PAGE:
By: Chris Casey

  • Tazo aims to transition its entire tea, herbs and spices supply chain to a regenerative agriculture approach by 2029. The brand is hoping to develop 60% to 80% of its products through regenerative practices by the end of 2023, Tazo’s head of sustainability Jami Lewchik told Food Dive. 
  • The tea brand is also relaunching four of its tea varieties — Zen, Awake English Breakfast, Chai and Darjeeling — as part of its Regenerative Organic tea line, with their ingredients produced through regenerative agriculture practices. The products are also USDA Organic and made with Fair Trade USA and Rainforest Alliance certified ingredients.
  • Regenerative agriculture is increasingly being adopted by food and beverage companies to help meet their climate goals. Tazo is aiming for its operations to be carbon neutral by 2026. It is part of Ekaterra, a company formed from tea brands sold by Unilever in 2021, which has its own target of reaching net zero emissions by 2030.

An array of companies across the food industry — from PepsiCo to Cargill to Diageo — have turned to regenerative agriculture to improve their carbon footprint in recent years. They differ in how they define these farming practices. For Tazo, regenerative agriculture includes the use of cover crops, monitoring soil health and improving biodiversity, protecting waterways and forests, and providing pollinator and wildlife habitats, Lewchik said. 

“So maybe this isn’t done on every farm for every ingredient, but these are some of the things that happen throughout the supply chain,” Lewchik said. Tazo estimates that it takes about 17,000 acres to produce the ingredients and packaging fibers for all of the products across its portfolio.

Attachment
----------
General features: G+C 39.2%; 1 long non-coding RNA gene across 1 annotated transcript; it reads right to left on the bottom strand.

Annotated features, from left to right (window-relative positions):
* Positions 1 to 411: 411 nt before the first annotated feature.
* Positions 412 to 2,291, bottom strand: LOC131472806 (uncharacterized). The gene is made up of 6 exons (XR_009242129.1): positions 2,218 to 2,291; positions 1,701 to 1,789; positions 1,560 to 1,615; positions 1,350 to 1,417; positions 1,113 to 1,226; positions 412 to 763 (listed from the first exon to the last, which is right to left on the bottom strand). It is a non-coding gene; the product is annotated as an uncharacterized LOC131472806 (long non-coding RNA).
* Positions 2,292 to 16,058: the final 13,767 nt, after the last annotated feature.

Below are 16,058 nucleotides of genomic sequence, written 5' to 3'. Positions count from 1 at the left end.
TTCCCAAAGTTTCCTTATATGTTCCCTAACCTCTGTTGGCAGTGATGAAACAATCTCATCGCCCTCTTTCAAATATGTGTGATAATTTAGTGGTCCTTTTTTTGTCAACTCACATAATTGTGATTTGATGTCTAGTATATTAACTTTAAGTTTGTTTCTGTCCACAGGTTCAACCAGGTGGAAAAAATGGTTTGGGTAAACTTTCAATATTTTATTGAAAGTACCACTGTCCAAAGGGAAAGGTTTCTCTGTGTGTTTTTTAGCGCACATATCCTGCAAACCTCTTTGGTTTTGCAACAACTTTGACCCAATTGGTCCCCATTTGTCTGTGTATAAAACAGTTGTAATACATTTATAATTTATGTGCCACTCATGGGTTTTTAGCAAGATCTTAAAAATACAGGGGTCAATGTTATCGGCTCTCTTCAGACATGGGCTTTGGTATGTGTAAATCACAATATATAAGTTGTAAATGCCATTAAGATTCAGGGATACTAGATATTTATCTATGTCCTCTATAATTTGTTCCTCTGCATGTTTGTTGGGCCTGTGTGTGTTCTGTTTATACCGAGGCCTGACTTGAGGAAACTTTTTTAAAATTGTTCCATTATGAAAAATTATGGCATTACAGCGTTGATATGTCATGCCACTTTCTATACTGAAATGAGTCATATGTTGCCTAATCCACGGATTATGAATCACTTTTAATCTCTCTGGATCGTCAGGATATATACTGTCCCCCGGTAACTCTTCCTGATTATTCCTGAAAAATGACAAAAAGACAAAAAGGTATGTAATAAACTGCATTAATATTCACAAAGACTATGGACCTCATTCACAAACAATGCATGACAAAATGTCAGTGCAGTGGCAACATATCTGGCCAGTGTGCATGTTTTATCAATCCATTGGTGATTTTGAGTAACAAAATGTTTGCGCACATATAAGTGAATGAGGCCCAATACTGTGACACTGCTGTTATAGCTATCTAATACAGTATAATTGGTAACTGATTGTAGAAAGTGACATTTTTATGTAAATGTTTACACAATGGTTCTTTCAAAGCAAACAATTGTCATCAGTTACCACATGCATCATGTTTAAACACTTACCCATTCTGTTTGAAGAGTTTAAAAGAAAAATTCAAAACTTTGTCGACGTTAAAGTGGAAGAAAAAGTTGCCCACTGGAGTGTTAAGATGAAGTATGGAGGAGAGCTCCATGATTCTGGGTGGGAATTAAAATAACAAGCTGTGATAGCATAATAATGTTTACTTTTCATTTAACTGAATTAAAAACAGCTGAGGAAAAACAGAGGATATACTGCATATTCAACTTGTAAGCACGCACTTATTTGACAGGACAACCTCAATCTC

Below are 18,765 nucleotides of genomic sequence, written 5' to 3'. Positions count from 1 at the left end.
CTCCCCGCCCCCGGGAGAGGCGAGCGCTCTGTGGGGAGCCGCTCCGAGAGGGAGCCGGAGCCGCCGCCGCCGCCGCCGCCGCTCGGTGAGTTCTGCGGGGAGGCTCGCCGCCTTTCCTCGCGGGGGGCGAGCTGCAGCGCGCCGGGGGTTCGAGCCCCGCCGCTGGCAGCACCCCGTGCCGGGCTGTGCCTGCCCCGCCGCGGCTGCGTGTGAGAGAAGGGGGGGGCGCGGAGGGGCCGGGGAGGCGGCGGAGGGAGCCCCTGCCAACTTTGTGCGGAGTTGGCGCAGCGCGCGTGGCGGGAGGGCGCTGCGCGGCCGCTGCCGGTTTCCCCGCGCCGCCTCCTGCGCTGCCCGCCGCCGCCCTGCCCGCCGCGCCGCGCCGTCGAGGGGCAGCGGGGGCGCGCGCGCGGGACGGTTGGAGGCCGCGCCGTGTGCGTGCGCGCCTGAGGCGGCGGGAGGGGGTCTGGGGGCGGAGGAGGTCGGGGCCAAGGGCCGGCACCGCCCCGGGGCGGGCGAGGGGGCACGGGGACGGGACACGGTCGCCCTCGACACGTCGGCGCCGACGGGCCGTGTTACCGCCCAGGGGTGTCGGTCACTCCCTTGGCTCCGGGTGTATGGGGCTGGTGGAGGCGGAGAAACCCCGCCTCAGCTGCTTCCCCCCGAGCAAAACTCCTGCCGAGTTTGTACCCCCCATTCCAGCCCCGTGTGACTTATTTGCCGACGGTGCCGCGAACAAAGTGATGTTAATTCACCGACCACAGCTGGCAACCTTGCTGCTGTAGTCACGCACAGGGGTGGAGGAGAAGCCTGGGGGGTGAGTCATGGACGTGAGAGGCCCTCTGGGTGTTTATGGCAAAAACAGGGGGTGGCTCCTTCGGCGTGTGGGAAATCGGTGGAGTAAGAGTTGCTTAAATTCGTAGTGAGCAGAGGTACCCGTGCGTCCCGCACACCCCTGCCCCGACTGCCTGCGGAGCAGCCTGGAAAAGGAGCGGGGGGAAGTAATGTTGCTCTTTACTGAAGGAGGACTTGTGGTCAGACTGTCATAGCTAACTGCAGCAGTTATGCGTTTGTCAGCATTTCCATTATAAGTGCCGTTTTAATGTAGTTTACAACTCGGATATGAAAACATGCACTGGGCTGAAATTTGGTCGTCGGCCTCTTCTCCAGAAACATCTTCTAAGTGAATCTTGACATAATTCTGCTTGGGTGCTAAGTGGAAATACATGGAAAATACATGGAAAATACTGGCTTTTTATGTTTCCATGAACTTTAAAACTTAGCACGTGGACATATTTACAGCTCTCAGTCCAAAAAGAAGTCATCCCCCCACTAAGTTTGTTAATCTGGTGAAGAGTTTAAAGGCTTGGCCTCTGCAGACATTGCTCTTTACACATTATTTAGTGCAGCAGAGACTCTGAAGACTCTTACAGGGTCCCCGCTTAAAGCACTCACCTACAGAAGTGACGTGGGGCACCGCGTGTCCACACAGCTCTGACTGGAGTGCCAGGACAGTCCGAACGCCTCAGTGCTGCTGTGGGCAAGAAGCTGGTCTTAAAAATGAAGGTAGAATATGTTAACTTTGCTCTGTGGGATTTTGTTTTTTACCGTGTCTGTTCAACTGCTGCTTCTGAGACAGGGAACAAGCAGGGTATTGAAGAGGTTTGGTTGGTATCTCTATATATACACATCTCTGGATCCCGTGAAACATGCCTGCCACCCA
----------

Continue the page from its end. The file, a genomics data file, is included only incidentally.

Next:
Tazo’s regenerative approach extends beyond farming techniques, according to Lewchik. She said treating farm workers equitably with adequate wages, health care coverage and safety are part of the brand’s regenerative focus as well.

The ingredients Tazo sources are also certified by the Rainforest Alliance. The nonprofit focuses on climate standards to prevent droughts and flooding, protecting forests, ensuring human rights for farmers and providing livelihoods for workers.

Ingredients providers certified by Rainforest Alliance are put through a “rigorous set of standards” by third-party auditors, Lewchik said.

“You’re looking at independent audits that are done at the ingredient level and then a chain of custody that goes along with that,” said Lewchik. “You’re making sure that you’re responsibly protecting those ingredients throughout the supply chain.”

The tea brand also plans to make 100% of its packaging reusable, recyclable or compostable by 2025.

Through its focus on the sustainability of its tea operations, Tazo believes it has the opportunity to create a positive ripple effect throughout the tea space.

“We are all buying the same botanical ingredients at the end of the day, farmed in the same areas around the world,” Lewchik said, adding that all companies have the potential to work toward net zero emissions, ending deforestation, using reusable packaging and providing fair wages for workers. “Imagine the impact that can have on the Earth.”